During the War of 1812 the citizens of Baltimore knew their city was a big target. With the powerful British navy sailing up the Chesapeake Bay toward them, they were scared. The
Committee of Vigilance and Safety chose Major General Samuel Smith, a Revolutionary War veteran, to take command of Baltimore’s defenses. Smith knew the British could attack by land or sea or both. One road led into the city from the east, and the likely place for the ships to unload was North Point, fourteen miles away at road’s end. If the navy attacked by sea, the city’s prime defense was the star-shaped Fort McHenry completed fourteen years earlier.
The British did decide on a two-pronged attack. The naval bombardment of Fort McHenry is well-known since a lawyer named Francis Scott Key witnessed the attack and penned what became the lyrics to the National Anthem. But I find the North Point landing site just as interesting. The British landed almost 7000 men and began a march up Patapsco Neck toward the city. But they were stalled by American forces in the Battle of North Point, one of their commanding generals was killed by sharpshooters, and they realized the defenses were stronger than they anticipated.
Much of the peninsula today is part of North Point State Park, a park layered with history. The landing site is located at Fort Howard, a former military installation set to undergo major development in the near future. In the early 1900s the area was the location of the popular Bay Shore Amusement Park. Today the old pier, a restored fountain and trolley station, are all that remain. The road from North Point winds through a variety of landscapes including fields and both industrial and residential areas. Monuments along the way memorialize the actions of the various skirmishes that halted the British land attack. Battle Acre Park, a 1-acre site, commemorates those who fought in the North Point campaign.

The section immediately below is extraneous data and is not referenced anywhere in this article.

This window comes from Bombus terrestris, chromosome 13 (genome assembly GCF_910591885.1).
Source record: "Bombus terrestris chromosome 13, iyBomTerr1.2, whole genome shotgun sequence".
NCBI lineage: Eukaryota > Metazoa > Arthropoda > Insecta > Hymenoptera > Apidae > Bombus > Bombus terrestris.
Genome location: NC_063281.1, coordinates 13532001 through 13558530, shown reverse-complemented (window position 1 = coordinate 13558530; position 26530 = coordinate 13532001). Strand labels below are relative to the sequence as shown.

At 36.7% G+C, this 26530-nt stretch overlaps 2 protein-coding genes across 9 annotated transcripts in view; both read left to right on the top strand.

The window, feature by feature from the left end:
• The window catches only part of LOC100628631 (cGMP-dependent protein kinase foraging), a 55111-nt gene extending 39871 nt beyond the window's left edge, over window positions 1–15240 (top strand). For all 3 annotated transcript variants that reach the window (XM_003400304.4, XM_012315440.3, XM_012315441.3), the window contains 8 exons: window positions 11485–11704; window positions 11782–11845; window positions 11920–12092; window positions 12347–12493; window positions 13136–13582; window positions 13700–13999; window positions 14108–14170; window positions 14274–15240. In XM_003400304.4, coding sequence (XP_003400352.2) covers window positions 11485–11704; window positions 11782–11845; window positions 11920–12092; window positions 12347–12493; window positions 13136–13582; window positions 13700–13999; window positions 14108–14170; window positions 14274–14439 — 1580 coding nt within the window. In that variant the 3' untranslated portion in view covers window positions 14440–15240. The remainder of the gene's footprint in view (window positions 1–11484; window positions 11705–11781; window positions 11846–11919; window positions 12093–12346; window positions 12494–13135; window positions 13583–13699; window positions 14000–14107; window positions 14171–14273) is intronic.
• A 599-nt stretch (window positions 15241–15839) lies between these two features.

No visit to Baltimore is complete without a trip to the well-preserved Fort McHenry, a property owned and interpreted by the National Park Service. The thick brick walls of the fort remain as a reminder of that ferocious bombardment and on calm days, a visitor might see a huge flag on the fort’s flagpole. The view of the shimmering Patapsco River from the artillery posts at the corners of the fort is spectacular on a sunny day. One can just imagine the incoming bombs. The rockets, new technology of the day, proved inaccurate and rarely hit a target. But the bombs fell for hours at the rate of one per minute. No matter what time of day or year a person visits, it is not difficult to imagine the moment described by British midshipman Robert Barrett, a witness to the bombardment: “As the last vessel spread her canvas to the wind, the Americans hoisted a splendid and superb ensign on their battery, and at the same time fired a gun of defiance.”
Have you been to Fort McHenry or North Point? What did you think?